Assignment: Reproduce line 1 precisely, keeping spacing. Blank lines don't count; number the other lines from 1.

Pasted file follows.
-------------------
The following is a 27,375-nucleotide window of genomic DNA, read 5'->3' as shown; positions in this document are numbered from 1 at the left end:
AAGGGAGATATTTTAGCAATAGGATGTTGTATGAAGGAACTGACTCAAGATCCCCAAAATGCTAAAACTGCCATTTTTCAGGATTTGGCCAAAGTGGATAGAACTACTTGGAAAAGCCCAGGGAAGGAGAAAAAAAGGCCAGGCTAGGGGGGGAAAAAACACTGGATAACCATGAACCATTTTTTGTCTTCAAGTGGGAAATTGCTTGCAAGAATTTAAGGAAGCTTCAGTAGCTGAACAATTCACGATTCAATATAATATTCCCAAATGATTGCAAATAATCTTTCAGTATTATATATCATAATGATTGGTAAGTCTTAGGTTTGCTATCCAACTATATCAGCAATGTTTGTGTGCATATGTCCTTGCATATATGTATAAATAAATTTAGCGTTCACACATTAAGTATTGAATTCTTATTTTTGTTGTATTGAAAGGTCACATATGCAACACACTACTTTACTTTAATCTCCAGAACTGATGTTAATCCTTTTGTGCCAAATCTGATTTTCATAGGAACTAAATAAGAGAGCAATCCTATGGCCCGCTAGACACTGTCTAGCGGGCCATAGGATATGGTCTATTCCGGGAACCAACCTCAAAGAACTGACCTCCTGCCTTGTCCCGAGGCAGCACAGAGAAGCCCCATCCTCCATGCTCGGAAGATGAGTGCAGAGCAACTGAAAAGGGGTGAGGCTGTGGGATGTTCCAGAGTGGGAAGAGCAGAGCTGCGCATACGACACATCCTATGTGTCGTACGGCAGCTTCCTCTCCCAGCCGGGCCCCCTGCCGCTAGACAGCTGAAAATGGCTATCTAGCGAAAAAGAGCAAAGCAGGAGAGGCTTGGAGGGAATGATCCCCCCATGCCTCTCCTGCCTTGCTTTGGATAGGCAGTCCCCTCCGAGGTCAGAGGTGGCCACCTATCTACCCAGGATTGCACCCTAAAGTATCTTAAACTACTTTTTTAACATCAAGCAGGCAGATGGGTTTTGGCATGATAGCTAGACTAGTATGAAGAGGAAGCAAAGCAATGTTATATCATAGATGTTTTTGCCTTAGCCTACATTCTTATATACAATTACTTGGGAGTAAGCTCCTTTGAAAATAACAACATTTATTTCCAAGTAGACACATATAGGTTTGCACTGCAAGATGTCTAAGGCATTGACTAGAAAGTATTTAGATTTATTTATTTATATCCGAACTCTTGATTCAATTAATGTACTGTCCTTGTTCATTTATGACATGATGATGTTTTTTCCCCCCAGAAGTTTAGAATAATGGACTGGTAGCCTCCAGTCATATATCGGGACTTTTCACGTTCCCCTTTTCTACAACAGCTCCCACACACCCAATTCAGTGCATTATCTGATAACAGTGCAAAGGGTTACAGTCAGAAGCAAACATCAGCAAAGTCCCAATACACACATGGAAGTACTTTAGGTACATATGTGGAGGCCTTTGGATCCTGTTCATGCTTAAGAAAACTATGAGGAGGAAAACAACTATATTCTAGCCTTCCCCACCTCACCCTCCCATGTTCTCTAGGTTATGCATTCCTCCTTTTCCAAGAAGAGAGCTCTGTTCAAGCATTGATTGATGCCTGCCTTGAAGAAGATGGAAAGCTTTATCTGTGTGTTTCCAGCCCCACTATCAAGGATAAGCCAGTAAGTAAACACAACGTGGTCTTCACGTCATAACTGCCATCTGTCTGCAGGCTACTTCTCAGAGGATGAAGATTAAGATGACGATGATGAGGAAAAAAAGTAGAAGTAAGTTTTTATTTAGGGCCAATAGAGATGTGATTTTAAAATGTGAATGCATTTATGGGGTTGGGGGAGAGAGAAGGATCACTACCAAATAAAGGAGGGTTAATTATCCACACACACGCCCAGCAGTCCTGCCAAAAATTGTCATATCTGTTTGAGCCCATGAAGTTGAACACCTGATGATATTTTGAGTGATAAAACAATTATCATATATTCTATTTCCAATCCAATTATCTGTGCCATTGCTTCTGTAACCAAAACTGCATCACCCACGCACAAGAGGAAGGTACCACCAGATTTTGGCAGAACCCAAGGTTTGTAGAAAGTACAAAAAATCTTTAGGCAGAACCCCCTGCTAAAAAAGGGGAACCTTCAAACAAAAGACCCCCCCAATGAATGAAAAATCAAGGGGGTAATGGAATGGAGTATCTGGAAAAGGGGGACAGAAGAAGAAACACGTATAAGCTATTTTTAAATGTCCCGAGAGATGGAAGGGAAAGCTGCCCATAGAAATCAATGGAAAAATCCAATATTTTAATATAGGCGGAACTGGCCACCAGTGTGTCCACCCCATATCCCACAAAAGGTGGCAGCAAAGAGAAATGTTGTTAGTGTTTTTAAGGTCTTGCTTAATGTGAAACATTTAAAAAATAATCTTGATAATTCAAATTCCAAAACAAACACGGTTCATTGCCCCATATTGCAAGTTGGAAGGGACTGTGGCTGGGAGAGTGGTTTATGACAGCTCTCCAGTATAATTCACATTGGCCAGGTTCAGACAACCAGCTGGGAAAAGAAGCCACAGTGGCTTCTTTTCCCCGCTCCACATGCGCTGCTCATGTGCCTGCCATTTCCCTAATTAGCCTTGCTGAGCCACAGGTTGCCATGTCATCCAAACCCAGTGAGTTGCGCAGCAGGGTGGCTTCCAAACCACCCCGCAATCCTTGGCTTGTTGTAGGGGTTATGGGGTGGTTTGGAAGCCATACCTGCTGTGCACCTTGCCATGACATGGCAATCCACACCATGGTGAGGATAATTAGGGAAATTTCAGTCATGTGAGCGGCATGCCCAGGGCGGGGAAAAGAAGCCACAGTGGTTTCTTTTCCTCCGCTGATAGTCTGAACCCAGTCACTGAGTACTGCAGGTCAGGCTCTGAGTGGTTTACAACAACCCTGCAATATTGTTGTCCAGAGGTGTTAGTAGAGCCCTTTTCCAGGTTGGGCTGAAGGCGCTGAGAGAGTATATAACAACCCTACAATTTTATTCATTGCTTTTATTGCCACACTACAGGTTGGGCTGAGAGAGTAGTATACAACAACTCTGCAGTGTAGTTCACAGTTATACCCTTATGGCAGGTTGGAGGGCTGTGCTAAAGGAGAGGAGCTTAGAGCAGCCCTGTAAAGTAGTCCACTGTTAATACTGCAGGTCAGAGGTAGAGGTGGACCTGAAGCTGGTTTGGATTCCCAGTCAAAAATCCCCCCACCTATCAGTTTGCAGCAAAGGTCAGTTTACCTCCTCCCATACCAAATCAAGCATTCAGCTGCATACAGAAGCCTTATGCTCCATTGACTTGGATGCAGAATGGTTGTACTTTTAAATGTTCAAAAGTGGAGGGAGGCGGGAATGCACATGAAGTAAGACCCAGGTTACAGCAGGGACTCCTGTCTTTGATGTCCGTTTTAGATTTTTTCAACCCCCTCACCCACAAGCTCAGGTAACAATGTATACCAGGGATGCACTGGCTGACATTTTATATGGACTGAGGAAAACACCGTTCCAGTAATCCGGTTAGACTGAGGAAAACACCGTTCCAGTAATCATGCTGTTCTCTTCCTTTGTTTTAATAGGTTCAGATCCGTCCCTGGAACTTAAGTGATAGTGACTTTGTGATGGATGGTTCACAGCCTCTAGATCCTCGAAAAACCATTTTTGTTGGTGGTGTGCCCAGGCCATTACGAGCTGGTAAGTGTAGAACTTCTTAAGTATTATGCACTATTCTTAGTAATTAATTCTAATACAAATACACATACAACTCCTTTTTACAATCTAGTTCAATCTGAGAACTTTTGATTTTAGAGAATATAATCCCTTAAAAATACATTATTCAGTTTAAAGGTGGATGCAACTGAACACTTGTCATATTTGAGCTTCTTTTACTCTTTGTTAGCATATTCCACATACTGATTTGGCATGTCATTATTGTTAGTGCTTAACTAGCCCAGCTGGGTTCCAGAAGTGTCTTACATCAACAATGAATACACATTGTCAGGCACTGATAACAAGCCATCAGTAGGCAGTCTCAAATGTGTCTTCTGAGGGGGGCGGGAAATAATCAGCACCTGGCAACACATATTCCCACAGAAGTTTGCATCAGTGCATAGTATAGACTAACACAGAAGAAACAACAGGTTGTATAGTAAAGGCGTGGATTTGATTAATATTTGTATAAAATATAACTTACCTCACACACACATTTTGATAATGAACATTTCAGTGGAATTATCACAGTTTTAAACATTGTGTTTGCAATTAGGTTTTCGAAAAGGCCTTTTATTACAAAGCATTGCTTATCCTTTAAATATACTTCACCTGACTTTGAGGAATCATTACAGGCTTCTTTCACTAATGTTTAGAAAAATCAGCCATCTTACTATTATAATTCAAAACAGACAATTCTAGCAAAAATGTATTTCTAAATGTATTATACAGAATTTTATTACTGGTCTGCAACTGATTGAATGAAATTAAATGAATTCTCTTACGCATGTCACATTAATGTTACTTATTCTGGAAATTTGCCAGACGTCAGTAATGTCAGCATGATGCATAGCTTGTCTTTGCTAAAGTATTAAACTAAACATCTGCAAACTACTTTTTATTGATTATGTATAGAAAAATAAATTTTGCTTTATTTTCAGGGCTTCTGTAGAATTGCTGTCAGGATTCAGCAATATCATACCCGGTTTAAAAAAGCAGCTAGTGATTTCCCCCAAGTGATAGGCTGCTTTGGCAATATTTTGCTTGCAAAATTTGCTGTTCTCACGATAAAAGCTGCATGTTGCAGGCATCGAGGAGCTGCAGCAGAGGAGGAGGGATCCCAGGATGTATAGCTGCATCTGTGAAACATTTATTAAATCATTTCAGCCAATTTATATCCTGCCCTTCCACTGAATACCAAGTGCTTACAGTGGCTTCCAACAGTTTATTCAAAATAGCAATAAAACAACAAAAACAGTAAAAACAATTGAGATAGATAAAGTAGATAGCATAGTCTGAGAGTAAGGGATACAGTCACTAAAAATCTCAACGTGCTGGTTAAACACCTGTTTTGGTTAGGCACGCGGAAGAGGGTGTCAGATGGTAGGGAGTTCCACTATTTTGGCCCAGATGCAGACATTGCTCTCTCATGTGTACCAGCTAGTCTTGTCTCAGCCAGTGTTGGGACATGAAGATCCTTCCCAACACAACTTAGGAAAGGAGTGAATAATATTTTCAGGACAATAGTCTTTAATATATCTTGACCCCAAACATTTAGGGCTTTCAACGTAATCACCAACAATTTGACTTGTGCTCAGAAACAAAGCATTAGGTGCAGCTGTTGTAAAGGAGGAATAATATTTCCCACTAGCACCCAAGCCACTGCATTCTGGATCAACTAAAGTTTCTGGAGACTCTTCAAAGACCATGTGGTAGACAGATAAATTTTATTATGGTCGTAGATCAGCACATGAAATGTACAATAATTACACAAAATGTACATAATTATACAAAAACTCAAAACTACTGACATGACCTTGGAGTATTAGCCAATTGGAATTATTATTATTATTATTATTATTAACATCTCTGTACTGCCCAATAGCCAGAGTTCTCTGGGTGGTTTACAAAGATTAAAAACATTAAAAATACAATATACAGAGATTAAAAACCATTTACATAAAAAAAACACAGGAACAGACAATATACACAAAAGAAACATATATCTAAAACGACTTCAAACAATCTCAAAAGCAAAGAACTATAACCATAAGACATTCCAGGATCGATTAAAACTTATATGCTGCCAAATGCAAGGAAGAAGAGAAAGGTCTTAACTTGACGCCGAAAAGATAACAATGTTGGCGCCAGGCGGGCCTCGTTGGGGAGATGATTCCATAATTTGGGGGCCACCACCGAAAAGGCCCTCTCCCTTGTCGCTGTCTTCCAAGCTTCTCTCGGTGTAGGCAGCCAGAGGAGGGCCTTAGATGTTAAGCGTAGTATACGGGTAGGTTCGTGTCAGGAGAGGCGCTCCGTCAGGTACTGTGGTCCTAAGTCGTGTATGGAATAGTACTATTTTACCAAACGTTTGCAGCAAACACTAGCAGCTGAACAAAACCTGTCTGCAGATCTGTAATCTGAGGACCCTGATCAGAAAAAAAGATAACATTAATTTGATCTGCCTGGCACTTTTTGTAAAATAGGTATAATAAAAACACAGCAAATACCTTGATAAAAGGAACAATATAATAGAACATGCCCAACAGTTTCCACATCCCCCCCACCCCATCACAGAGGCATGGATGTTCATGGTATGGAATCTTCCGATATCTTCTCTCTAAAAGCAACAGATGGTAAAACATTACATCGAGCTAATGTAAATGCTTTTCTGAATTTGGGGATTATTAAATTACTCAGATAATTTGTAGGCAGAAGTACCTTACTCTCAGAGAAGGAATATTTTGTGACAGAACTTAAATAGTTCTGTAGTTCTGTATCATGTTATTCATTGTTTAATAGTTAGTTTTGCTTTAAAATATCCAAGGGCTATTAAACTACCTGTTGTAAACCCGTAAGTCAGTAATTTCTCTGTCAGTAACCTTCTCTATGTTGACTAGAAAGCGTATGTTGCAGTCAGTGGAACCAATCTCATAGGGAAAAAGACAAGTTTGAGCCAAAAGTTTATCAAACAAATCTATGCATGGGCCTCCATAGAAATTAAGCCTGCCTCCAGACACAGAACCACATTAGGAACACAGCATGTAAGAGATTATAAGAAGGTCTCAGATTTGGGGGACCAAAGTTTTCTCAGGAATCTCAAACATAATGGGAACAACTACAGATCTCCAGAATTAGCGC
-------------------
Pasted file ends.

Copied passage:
The following is a 27,375-nucleotide window of genomic DNA, read 5'->3' as shown; positions in this document are numbered from 1 at the left end: